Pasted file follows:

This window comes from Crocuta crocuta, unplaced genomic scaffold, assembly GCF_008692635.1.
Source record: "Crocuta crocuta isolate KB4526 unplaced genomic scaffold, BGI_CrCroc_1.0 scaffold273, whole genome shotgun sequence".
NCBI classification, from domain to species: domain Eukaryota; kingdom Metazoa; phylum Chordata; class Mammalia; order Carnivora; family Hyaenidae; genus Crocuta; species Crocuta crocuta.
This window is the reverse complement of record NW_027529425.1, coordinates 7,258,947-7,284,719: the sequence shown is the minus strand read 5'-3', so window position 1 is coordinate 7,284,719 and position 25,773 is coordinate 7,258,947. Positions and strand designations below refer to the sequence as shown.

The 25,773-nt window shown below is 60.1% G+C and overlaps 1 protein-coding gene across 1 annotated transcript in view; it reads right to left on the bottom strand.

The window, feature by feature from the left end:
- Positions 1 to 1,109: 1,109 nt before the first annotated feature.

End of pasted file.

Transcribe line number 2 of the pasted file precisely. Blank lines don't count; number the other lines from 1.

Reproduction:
Source record: "Crocuta crocuta isolate KB4526 unplaced genomic scaffold, BGI_CrCroc_1.0 scaffold273, whole genome shotgun sequence".